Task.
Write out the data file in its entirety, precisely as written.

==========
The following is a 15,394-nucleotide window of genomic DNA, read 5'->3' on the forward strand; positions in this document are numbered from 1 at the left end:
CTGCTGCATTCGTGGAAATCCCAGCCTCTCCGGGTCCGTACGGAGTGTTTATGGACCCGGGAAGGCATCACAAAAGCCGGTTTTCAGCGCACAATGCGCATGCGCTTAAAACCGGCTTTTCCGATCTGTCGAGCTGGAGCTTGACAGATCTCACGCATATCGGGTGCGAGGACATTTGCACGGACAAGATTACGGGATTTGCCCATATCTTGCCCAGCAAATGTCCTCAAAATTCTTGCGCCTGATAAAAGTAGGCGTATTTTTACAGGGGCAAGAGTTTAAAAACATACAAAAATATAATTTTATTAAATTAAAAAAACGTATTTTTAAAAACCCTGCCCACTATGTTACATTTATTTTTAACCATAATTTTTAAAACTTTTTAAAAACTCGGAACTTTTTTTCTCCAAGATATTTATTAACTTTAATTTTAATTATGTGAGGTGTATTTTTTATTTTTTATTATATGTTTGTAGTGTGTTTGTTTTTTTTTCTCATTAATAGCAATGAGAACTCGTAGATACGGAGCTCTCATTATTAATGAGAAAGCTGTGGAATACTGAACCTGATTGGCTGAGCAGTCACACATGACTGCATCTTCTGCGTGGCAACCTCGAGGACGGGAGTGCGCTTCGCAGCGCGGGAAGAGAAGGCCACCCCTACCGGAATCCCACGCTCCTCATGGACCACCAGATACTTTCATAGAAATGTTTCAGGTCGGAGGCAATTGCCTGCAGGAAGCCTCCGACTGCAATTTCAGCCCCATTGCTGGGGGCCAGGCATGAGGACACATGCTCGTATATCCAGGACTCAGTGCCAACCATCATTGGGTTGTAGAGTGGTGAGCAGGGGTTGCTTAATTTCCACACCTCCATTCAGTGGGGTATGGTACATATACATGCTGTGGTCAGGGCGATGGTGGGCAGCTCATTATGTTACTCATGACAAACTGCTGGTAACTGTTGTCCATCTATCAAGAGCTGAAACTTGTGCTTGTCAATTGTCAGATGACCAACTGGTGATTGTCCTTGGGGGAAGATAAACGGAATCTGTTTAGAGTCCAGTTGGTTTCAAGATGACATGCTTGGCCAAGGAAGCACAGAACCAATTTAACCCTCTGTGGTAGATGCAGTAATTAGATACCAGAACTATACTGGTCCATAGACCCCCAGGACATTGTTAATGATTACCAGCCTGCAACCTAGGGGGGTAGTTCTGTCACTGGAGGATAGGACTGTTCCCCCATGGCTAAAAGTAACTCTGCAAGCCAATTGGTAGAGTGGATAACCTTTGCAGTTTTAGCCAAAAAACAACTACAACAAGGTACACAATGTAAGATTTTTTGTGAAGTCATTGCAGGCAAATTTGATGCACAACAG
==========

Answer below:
The following is a 15,394-nucleotide window of genomic DNA, read 5'->3' on the forward strand; positions in this document are numbered from 1 at the left end:
CTGCTGCATTCGTGGAAATCCCAGCCTCTCCGGGTCCGTACGGAGTGTTTATGGACCCGGGAAGGCATCACAAAAGCCGGTTTTCAGCGCACAATGCGCATGCGCTTAAAACCGGCTTTTCCGATCTGTCGAGCTGGAGCTTGACAGATCTCACGCATATCGGGTGCGAGGACATTTGCACGGACAAGATTACGGGATTTGCCCATATCTTGCCCAGCAAATGTCCTCAAAATTCTTGCGCCTGATAAAAGTAGGCGTATTTTTACAGGGGCAAGAGTTTAAAAACATACAAAAATATAATTTTATTAAATTAAAAAAACGTATTTTTAAAAACCCTGCCCACTATGTTACATTTATTTTTAACCATAATTTTTAAAACTTTTTAAAAACTCGGAACTTTTTTTCTCCAAGATATTTATTAACTTTAATTTTAATTATGTGAGGTGTATTTTTTATTTTTTATTATATGTTTGTAGTGTGTTTGTTTTTTTTTCTCATTAATAGCAATGAGAACTCGTAGATACGGAGCTCTCATTATTAATGAGAAAGCTGTGGAATACTGAACCTGATTGGCTGAGCAGTCACACATGACTGCATCTTCTGCGTGGCAACCTCGAGGACGGGAGTGCGCTTCGCAGCGCGGGAAGAGAAGGCCACCCCTACCGGAATCCCACGCTCCTCATGGACCACCAGATACTTTCATAGAAATGTTTCAGGTCGGAGGCAATTGCCTGCAGGAAGCCTCCGACTGCAATTTCAGCCCCATTGCTGGGGGCCAGGCATGAGGACACATGCTCGTATATCCAGGACTCAGTGCCAACCATCATTGGGTTGTAGAGTGGTGAGCAGGGGTTGCTTAATTTCCACACCTCCATTCAGTGGGGTATGGTACATATACATGCTGTGGTCAGGGCGATGGTGGGCAGCTCATTATGTTACTCATGACAAACTGCTGGTAACTGTTGTCCATCTATCAAGAGCTGAAACTTGTGCTTGTCAATTGTCAGATGACCAACTGGTGATTGTCCTTGGGGGAAGATAAACGGAATCTGTTTAGAGTCCAGTTGGTTTCAAGATGACATGCTTGGCCAAGGAAGCACAGAACCAATTTAACCCTCTGTGGTAGATGCAGTAATTAGATACCAGAACTATACTGGTCCATAGACCCCCAGGACATTGTTAATGATTACCAGCCTGCAACCTAGGGGGGTAGTTCTGTCACTGGAGGATAGGACTGTTCCCCCATGGCTAAAAGTAACTCTGCAAGCCAATTGGTAGAGTGGATAACCTTTGCAGTTTTAGCCAAAAAACAACTACAACAAGGTACACAATGTAAGATTTTTTGTGAAGTCATTGCAGGCAAATTTGATGCACAACAG